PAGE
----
In addition to the Dying Homeless Project, MoH has launched support meetings called death cafes. People whose lives have been touched by homelessness and grief can gather at these meetings to discuss their experiences and remember those they’ve lost.
“We’ve been holding monthly group meetings for years,” Turtle explained. “We kept on hearing people say that ‘there is nowhere for us to remember our friends when they die. We want a place to grieve.’ So it’s always been our aim to create a space where we can have a place, a space to grieve as a community. The Dying Homeless Project felt like a good fit to connect it to. Although our ability to gather has been impacted by the pandemic, of course.”
They’ve also extended advocacy work around the project.
In late 2020, they partnered with similar organisations and like-minded individuals to launch the Dying Homeless Project Coalition. It began in 2021 with a campaign to extend the UK government’s “Everyone In” initiative.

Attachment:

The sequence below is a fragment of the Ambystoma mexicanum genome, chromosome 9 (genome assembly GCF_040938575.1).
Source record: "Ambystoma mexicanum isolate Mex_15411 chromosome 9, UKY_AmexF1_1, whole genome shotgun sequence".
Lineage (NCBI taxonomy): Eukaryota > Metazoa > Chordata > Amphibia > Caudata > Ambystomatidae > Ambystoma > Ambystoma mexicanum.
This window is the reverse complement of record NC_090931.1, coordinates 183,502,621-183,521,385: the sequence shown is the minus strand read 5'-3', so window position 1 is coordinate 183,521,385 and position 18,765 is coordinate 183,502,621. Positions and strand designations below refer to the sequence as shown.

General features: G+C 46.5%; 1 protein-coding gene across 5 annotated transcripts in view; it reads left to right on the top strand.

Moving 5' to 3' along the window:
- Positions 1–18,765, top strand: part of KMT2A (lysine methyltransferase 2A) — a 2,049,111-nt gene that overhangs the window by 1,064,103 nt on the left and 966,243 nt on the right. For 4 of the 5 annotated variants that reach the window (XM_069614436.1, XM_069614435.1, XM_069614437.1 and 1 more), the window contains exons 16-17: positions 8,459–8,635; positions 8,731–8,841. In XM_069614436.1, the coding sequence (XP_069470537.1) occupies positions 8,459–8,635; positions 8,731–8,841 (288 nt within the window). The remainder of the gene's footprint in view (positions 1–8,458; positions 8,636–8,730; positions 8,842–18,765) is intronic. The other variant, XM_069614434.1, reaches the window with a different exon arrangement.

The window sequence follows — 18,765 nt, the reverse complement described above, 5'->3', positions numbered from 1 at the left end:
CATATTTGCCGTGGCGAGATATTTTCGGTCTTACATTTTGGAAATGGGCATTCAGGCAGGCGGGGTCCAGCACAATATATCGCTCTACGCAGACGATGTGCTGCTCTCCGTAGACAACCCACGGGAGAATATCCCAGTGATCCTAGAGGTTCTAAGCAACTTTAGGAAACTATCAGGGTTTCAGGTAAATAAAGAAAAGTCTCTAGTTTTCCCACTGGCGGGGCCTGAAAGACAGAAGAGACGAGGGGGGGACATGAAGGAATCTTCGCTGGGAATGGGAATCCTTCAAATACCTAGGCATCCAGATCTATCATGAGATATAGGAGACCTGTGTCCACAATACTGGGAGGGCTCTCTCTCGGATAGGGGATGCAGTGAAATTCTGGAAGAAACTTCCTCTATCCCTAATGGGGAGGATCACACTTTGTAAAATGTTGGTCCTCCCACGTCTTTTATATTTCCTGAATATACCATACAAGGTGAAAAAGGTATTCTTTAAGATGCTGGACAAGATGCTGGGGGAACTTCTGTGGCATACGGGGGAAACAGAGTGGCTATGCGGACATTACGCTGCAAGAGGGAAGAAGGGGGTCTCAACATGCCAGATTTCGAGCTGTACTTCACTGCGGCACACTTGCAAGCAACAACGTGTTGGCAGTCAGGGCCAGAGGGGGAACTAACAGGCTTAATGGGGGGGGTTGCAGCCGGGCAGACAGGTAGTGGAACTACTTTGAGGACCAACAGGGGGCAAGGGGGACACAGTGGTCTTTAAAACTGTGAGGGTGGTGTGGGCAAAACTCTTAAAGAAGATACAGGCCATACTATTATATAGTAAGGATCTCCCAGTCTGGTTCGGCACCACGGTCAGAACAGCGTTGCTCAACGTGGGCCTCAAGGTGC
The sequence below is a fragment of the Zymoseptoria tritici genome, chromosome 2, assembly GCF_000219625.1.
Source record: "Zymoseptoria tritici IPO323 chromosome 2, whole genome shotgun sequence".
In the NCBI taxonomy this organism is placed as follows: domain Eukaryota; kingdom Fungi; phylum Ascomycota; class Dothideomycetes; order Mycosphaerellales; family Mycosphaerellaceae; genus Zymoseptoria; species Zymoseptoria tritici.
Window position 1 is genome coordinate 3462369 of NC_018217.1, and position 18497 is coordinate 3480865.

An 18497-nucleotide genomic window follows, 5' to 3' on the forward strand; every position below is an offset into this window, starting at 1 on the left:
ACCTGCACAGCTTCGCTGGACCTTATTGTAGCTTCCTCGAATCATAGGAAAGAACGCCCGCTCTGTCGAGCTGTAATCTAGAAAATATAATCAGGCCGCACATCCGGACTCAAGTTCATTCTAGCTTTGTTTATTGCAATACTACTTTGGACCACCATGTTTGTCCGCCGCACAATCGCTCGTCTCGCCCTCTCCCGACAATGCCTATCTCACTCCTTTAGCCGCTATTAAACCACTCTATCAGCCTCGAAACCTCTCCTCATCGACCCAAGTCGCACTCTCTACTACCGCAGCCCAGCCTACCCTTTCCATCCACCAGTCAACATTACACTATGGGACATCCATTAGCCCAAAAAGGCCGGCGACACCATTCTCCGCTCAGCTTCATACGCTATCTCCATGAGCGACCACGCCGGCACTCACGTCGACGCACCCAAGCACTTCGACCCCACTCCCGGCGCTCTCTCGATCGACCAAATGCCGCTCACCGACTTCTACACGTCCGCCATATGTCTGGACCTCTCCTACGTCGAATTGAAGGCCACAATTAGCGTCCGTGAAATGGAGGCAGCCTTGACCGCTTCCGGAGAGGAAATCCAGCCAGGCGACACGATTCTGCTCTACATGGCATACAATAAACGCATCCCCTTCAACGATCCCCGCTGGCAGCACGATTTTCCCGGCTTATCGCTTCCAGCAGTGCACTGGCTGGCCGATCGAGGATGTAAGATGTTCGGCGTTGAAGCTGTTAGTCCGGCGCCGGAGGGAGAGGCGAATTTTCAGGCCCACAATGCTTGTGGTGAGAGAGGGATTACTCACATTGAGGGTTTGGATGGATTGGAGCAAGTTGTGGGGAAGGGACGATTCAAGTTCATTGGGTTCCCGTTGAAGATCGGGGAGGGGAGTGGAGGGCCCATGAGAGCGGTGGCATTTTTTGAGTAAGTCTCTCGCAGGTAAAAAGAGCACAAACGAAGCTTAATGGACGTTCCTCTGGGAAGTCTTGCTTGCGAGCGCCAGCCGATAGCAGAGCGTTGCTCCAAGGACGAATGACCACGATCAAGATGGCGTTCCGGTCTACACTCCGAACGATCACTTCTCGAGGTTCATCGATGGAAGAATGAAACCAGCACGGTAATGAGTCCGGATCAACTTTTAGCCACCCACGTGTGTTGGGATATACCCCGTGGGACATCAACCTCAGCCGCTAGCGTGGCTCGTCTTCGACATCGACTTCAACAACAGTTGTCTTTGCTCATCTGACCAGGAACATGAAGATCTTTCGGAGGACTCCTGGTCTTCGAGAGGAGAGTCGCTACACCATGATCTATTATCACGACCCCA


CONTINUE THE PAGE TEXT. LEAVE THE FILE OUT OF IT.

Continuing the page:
Then there’s the on-the-ground outreach Jessica, Matt and their team coordinate in London. They provide food, hot drinks, information and a friendly face. It was a grim winter for people living on the streets, Jessica said.
“It was horrendous. Day centres were closed. Libraries were closed. Shops were closed. So people were out 24 hours a day. If you got wet on a Sunday you might not get dry till Thursday,” she said. “There’s a big debate in the sector at the moment about whether the end of the usual winter system, where people sleep in shared shelters, was actually a good thing. Covid aside, some people think they’re inhumane.”